More than most scientific societies, ISCB is closely tied to its conferences. A significant part of the original motivation for founding the Society was to provide a stable financial home for the ISMB conference. The first few conferences were sufficiently successful to create a financial nest egg that was used each year to start the process of planning and executing the next year's meeting. Initially, relatively modest checks were cut and sent from one organizer to another informally. As the size of these checks increased, the organizers (and their home institutions) became increasingly uncomfortable exchanging them informally, and decided that they needed an organization–thus the ISCB.

The basic rules and goals for ISCB were hashed out in an unforgettable late-night dinner on the beaches of Halkidiki, Greece, at ISMB 1997. Not surprisingly, the idea of an organization brought much more than the convenience of a bank account for the conferences. There were formative discussions about advocacy, education, travel support, and other activities. However, the role of conferences remained central. It was clear that the ISMB meeting was the primary "product" of the new society. That dinner also paved the way for the current relationship between ISCB and two of the other premier meetings in computational biology: RECOMB and PSB, many of whose organizers were present on that Greek beach.

In subsequent years, the society has formed alliances with other conferences as well, most notably the European Conference on Computational Biology (ECCB). When ISMB is held in Europe, as it will be this summer, ISMB and ECCB are held jointly. More recently, the ISCB has begun supporting smaller regional or specialty meetings such as the Rocky Mountain Regional Meeting on Informatics.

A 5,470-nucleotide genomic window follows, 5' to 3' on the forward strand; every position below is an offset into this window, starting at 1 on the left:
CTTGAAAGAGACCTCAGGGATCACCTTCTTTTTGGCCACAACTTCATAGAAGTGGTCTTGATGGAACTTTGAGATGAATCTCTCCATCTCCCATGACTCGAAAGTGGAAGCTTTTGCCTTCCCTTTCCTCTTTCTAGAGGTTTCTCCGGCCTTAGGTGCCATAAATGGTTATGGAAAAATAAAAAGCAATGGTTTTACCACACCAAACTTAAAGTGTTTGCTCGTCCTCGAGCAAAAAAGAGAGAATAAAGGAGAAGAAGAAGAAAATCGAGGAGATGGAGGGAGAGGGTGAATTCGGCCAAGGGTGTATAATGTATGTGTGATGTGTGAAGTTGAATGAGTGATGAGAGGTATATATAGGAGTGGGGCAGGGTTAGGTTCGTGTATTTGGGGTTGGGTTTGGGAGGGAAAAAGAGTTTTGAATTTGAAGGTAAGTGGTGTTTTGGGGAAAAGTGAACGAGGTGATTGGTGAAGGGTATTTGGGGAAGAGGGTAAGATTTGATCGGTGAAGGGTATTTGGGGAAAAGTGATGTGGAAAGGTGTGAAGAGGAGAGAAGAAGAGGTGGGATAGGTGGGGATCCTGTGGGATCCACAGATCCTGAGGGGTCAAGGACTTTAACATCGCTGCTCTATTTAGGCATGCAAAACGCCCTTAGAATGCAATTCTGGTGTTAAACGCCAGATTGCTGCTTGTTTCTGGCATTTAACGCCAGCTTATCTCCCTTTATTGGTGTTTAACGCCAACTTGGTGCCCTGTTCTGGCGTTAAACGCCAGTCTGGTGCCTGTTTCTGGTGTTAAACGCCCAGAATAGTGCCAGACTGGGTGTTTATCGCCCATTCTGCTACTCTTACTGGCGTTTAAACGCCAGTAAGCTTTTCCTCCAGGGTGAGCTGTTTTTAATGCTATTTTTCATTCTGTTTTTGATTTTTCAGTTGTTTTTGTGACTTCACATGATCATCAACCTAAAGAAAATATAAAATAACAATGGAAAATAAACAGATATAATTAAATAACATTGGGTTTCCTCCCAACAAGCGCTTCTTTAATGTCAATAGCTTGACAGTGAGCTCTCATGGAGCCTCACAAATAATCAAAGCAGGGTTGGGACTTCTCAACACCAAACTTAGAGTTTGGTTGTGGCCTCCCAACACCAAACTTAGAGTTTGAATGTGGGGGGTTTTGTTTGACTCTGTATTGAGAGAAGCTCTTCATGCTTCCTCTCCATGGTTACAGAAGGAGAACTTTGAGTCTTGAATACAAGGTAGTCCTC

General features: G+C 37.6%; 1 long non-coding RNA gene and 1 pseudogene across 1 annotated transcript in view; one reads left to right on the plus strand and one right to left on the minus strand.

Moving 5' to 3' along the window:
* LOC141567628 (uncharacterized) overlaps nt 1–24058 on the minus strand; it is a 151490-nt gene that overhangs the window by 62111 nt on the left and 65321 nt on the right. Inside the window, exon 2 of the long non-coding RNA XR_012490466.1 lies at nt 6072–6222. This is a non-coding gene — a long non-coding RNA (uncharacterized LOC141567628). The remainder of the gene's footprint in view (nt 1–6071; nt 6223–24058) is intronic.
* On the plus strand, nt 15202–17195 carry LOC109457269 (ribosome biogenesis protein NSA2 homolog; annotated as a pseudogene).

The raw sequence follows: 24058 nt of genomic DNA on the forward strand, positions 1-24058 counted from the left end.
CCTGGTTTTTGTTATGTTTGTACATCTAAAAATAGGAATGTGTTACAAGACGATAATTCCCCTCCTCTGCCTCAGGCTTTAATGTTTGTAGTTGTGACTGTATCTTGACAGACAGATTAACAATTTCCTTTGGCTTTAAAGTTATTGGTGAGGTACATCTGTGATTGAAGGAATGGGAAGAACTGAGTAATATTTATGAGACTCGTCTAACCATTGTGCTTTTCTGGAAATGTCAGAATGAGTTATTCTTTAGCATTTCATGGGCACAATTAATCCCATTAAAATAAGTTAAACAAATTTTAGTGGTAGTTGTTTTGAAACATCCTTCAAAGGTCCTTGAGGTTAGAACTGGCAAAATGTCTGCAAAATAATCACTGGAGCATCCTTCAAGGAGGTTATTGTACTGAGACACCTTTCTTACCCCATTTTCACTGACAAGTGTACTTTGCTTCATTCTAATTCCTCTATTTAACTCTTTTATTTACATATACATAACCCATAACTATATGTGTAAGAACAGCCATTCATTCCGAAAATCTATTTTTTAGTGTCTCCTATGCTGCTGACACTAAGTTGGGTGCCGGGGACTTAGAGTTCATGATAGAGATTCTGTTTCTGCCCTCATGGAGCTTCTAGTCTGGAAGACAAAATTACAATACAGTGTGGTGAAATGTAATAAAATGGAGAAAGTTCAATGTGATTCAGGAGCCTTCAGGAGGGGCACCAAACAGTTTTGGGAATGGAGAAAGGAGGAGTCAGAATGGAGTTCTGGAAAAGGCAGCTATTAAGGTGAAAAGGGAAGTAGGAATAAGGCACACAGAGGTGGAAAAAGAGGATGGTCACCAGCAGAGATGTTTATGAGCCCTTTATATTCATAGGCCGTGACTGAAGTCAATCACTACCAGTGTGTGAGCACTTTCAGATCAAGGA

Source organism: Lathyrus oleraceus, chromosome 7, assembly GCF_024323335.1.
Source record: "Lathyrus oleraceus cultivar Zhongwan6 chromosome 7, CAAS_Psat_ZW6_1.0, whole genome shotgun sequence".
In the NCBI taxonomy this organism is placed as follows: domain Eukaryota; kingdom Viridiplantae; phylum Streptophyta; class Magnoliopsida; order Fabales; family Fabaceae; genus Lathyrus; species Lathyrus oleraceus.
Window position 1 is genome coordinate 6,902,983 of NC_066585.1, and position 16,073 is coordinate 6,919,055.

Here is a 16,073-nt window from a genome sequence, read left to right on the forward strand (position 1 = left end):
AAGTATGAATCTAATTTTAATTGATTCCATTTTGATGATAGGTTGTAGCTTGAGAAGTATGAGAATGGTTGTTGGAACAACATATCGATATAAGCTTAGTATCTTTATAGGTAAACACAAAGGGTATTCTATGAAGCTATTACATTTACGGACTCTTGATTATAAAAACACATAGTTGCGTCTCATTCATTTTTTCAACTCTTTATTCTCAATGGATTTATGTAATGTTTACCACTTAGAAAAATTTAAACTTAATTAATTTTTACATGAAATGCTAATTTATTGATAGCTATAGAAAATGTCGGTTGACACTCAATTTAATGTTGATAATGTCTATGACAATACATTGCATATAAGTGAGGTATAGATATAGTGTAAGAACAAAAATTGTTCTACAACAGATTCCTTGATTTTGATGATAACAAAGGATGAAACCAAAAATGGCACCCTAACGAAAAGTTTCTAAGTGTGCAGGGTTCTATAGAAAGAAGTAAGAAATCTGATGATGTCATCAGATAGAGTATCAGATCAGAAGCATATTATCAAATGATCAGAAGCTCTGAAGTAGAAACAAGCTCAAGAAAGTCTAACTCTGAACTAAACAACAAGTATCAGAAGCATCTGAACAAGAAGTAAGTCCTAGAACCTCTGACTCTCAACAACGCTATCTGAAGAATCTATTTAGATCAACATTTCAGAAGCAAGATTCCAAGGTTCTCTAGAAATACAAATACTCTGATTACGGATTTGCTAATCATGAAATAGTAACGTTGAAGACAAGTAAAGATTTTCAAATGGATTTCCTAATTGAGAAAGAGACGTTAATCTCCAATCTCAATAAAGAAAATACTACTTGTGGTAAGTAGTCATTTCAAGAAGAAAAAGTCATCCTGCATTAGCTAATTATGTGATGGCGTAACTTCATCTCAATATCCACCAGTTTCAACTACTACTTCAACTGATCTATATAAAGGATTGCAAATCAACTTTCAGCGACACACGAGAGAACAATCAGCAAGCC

Merging the conference cultures of molecular biology (where conferences provide an unpublished way to share recent research results and speakers are largely invited) and computer science (where conferences are the primary publication venue for new results, and speaking slots are based on peer-reviewed submissions) has not always been easy. Today’s meetings are a remarkable blend that offer a snapshot of the latest, most important results, are published in Medline-indexed proceedings, and balance invited and reviewed talks.

This really makes perfect sense–bioinformatics and computational biology are fundamentally collaborative, interdisciplinary fields where high-bandwidth two-way communication is critical. Of course such a group of scientists would base their professional society on opportunities to meet in person, interact, tutor and present work! Our financial dependence on meetings is also rational in the face of our relationship to PLoS. To rest primarily on income from journals, as most scientific societies do these days, appears to trade short-term windfalls for long-term uncertainty, not to mention failing to address the important issues of open access and dissemination. To rest our Society’s finances more on the health of its meetings may turn out to be a more robust strategy. When funding is good, the meetings flourish and attract many newcomers and the curious, allowing us to build a nest-egg. Even when times are hard, meetings provide a critical lifeline for essential scientific communication, and are hard for practicing scientists to skip. A high quality meeting is much more likely to yield value to the individual scientist in terms of ideas, scouting the competition and offering collaborative opportunities, than a personal journal subscription.